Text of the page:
• [0010]
    In addition, TCEP is known in the art as a useful component of compositions for solubilization of proteins, including solubilization for later crystallization. For example, the Proteomics Core Facility at the University of Cincinnati (http://www.med.uc.edu/proteomics/solubilization.cfm) discloses a buffer called “ASB-14” for solubilization and rehydration of proteins. The buffer contains among other things TCEP and Triton X-100 as components. This buffer, however, is not disclosed or suggested as having usefulness for any purpose other than solubilization and rehydration of proteins. In view of the fact that the ASB-14 buffer contains 7 molar (M) urea, it is unlikely to have such usefulness. Furthermore, buffers for purification of proteins for later crystallization are known. One such buffer is disclosed at http://www.sgc.ox.ac.uk/structures/MM/HSD11B12be1_MM.html. This buffer contains, among other things, TCEP and Triton X-100. The buffer is disclosed as useful for solubilization and purification of proteins. However, it is not disclosed as suitable for any further purposes, including amplification of nucleic acids.
  • [0011]
    TCEP has also been proposed by Rhee and Burke as a replacement for dithiothreitol (DTT) in protocols involving nucleic acids (Rhee, S. S., and D. H. Burke, Anal. Biochem. 325:137-143, 2004). These investigators determined that TCEP was more stable than DTT at neutral to basic pH and at elevated temperatures. They also determined that TCEP could stabilize RNA at high temperatures and neutral pH to a greater extent than DTT. In view of these findings, they concluded that TCEP, rather than DTT, could be used as a sulfhydryl reductant in nucleic acid and thiophosphate chemistry. However, these investigators did not report any research on the characteristics of TCEP at an acidic pH, nor its compatibility with enzymes or other substances typically used in lysis of cells or in molecular biology and protein biochemistry assays and protocols.
  • [0012]
    Burns et al. (Burns, J. A., et al., J. Org. Chem. 56:2648-2650, 1991) reported the synthesis and characterization of TCEP. They conclude that TCEP reduces disulfides rapidly and completely in water at pH 4.5. They also report that TCEP is a selective reducing agent for representative dialkyl disulfides in aqueous solutions. However, Burns et al. does not approach the usefulness of TCEP in lysing cells or stabilizing nucleic acids, or its compatibility with enzyme reactions.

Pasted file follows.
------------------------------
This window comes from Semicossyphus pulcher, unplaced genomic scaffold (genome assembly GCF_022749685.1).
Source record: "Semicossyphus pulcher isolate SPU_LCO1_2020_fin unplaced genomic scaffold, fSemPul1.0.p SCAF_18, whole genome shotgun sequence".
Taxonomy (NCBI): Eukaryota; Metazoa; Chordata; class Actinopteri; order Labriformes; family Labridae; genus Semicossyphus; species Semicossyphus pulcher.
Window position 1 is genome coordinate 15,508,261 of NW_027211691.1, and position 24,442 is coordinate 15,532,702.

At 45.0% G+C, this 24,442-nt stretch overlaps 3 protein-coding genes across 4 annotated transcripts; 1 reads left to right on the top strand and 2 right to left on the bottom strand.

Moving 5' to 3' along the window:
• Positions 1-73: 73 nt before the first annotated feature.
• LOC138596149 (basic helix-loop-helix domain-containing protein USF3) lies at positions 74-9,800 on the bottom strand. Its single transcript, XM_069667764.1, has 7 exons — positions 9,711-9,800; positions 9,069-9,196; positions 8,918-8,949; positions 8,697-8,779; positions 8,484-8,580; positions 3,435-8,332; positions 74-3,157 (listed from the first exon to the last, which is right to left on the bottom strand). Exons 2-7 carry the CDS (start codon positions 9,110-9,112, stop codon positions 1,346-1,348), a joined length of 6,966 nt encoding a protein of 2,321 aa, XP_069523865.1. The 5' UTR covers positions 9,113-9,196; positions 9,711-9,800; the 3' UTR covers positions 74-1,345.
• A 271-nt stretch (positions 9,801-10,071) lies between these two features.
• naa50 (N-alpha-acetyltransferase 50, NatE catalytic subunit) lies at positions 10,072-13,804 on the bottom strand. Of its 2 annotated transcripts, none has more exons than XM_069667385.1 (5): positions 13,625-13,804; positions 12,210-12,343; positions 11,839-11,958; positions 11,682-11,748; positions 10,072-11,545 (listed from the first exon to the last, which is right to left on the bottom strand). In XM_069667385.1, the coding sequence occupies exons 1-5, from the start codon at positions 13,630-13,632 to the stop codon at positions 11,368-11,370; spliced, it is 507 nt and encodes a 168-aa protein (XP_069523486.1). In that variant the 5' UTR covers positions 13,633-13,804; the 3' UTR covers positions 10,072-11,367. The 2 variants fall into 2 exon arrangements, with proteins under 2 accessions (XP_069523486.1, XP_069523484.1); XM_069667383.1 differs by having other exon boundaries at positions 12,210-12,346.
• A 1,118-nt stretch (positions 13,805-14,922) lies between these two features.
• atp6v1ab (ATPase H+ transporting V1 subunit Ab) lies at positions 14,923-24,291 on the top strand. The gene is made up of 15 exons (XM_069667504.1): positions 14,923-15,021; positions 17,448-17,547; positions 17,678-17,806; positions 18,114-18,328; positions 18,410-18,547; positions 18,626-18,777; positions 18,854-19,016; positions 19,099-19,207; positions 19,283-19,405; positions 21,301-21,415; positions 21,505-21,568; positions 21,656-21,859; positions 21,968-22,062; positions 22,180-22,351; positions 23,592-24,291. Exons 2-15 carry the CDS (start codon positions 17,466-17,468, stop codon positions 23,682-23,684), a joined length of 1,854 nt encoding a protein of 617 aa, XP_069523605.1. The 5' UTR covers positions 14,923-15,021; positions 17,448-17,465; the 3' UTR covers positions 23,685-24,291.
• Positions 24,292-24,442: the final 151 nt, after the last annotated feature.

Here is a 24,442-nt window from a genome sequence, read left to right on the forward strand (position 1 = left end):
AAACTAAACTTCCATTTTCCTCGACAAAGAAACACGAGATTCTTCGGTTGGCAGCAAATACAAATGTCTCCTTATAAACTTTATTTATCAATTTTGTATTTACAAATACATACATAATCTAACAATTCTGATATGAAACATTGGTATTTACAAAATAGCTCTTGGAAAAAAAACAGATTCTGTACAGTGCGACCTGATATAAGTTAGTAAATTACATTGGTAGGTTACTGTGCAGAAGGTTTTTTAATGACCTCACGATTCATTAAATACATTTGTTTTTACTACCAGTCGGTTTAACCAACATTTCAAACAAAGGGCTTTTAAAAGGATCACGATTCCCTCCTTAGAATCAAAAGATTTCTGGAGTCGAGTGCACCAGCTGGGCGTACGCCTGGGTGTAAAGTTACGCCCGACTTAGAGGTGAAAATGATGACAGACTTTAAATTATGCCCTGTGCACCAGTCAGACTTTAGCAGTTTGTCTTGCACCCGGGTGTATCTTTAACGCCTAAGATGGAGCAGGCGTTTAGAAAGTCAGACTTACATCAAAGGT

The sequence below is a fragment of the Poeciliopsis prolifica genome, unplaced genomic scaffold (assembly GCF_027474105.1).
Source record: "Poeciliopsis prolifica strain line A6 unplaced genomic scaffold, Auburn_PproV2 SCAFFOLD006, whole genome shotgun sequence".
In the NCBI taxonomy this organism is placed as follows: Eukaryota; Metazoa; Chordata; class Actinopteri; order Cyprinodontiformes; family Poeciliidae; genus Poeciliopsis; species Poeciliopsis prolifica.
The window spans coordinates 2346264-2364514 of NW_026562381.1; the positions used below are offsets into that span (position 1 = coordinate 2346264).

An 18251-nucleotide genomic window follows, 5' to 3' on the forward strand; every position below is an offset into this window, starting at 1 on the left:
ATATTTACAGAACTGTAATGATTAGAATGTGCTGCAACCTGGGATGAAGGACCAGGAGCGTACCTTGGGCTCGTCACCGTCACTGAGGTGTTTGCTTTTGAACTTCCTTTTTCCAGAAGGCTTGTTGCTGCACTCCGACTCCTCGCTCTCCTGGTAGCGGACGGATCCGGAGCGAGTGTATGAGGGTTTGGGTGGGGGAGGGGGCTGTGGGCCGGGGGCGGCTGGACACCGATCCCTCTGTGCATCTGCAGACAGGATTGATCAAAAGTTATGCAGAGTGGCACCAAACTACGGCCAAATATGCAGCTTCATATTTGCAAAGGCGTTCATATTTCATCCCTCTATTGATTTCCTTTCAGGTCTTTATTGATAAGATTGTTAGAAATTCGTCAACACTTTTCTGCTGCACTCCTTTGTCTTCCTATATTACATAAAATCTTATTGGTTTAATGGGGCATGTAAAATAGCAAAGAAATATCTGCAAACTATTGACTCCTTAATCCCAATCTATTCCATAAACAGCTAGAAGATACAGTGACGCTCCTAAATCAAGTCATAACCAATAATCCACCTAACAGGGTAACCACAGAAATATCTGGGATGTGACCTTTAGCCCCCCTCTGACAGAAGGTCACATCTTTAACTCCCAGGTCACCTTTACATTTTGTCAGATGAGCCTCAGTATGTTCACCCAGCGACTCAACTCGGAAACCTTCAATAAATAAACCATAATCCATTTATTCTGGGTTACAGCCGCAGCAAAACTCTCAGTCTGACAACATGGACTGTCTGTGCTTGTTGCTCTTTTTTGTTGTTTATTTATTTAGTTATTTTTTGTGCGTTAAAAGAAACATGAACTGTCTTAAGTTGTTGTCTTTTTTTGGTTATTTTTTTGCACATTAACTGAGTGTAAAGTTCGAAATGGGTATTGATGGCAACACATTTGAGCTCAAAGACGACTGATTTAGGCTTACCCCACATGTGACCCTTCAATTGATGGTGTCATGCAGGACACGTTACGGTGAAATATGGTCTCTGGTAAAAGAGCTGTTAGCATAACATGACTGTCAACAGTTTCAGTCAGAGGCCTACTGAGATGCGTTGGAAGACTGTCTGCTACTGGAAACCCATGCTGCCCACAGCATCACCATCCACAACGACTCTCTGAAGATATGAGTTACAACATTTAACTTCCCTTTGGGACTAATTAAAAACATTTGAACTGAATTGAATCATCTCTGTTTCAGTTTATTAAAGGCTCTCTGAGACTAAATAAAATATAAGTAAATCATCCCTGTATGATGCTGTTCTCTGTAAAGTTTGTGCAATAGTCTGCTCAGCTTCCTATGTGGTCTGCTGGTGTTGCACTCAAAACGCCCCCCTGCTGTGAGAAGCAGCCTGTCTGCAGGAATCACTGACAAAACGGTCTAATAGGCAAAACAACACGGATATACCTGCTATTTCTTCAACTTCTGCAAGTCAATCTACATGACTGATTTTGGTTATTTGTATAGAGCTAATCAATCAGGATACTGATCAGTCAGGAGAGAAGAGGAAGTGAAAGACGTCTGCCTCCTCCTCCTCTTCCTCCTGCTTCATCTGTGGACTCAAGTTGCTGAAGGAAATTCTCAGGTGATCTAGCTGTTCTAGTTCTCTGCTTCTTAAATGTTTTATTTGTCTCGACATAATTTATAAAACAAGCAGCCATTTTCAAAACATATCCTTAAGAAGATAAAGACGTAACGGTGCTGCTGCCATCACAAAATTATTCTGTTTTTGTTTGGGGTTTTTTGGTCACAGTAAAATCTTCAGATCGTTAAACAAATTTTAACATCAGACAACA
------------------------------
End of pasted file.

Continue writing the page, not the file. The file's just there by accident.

• [0013]
    Non-ionic detergents contain uncharged, hydrophilic head groups. They have found wide use in molecular biology, cellular biology, and protein biochemistry, particularly in situations requiring the breaking of lipid-lipid bonds, such as when solubilizing membranes and membrane-bound proteins. They are often the detergent of choice where ionic interactions between the detergent and one or more component in a mixture is undesirable, or where interaction between the detergent and a purification reagent (e.g., a matrix for column chromatography) is undesirable. Detergents have been used in many different concentrations for purification of different proteins, and for solubilization of different membranes. There presence in compositions is often problematic after their primary use has been completed, and they are often removed prior to enzymatic reactions to minimize any deleterious effects they might have on the reactions.
  • [0014]
    Various buffers and protocols are available to lyse cells and produce nucleic acids that are suitable for analysis. For example, Ambion (www.ambion.com) sells a product called Cells-to-cDNA™, which is reported to produce cDNA from mammalian cells in culture without an RNA isolation step. In the protocol provided by Ambion, crude cell lysate is produced by exposing cells to a cell lysis buffer at a high temperature. Heating is used to inactivate endogenous RNases. After heating, DNA is degraded with DNase I, and the mixture heated again to inactivate the DNase I.
  • [0015]
    Ambion also sells a product called Cells-to-Signal™, which is based on the Cells-to-cDNA™ technology, but which eliminates the required heating steps that are part of the Cells-to-cDNA™ protocol. The Cells-to-Signal™ technology uses a proprietary buffer that is reported to permit lysis of cells and analysis of released nucleic acids without the need for isolation of the nucleic acid of interest. Ambion does not disclose the components of the buffer used in the Cells-to-Signal™ product, but it appears to comprise a non-reducing, low pH detergent buffer.
  • [0016]